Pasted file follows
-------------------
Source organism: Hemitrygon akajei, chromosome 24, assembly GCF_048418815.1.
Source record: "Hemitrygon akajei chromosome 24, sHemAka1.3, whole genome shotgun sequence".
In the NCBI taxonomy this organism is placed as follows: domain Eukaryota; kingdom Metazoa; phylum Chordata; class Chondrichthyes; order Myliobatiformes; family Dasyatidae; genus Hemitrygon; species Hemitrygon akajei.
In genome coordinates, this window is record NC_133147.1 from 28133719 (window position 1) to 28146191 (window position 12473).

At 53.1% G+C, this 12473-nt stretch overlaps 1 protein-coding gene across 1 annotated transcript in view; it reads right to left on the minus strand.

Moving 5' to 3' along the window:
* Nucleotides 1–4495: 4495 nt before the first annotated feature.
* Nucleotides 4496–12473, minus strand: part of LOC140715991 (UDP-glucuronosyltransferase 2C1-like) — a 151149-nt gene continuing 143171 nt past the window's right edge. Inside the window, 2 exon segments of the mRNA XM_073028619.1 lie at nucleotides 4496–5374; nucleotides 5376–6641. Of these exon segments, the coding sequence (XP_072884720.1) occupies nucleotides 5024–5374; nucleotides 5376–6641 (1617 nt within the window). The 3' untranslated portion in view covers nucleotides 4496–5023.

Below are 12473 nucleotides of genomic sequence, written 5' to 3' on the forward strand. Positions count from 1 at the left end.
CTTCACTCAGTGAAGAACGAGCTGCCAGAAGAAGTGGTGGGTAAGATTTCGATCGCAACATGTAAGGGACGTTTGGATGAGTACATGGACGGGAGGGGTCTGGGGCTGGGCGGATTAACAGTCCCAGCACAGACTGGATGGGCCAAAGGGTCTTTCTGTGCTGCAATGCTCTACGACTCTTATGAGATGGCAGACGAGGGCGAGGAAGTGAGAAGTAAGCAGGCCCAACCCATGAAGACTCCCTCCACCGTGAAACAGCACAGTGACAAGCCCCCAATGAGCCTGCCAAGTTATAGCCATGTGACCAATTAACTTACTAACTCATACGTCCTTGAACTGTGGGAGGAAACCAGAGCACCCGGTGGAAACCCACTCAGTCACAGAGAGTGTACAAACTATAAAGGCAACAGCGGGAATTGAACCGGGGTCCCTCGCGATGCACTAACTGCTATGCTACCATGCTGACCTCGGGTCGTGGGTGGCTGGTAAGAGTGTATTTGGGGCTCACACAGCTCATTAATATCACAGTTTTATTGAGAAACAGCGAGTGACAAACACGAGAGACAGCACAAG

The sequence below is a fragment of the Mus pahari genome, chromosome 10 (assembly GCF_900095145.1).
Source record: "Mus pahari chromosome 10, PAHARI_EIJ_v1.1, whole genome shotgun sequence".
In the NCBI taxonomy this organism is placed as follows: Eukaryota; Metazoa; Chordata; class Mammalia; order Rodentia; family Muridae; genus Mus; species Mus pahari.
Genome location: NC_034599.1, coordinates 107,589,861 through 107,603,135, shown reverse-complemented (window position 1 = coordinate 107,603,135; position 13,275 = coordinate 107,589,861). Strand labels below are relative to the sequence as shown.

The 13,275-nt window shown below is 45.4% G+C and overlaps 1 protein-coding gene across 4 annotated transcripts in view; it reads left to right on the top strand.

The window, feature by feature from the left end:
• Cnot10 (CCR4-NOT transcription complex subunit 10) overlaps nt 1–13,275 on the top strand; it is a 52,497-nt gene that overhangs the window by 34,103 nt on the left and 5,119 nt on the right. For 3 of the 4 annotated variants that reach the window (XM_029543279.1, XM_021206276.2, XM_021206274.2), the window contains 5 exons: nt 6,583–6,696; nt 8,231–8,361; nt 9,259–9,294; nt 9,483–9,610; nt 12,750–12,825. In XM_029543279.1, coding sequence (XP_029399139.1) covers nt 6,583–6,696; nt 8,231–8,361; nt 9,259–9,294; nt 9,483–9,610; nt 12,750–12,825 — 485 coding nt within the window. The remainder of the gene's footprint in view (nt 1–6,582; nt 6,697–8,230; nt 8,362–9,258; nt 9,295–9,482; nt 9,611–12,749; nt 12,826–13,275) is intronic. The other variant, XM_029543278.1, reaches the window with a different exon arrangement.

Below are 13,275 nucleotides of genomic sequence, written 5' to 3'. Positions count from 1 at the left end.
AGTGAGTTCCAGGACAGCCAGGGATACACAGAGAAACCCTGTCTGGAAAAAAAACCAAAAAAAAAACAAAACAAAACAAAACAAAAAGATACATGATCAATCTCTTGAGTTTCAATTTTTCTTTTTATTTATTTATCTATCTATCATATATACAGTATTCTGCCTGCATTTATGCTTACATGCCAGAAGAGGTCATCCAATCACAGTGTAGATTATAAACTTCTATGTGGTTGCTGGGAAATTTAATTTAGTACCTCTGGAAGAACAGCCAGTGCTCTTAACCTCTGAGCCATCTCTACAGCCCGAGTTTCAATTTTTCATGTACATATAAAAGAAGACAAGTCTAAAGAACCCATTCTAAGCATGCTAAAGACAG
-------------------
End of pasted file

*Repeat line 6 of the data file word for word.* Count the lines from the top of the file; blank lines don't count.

Moving 5' to 3' along the window: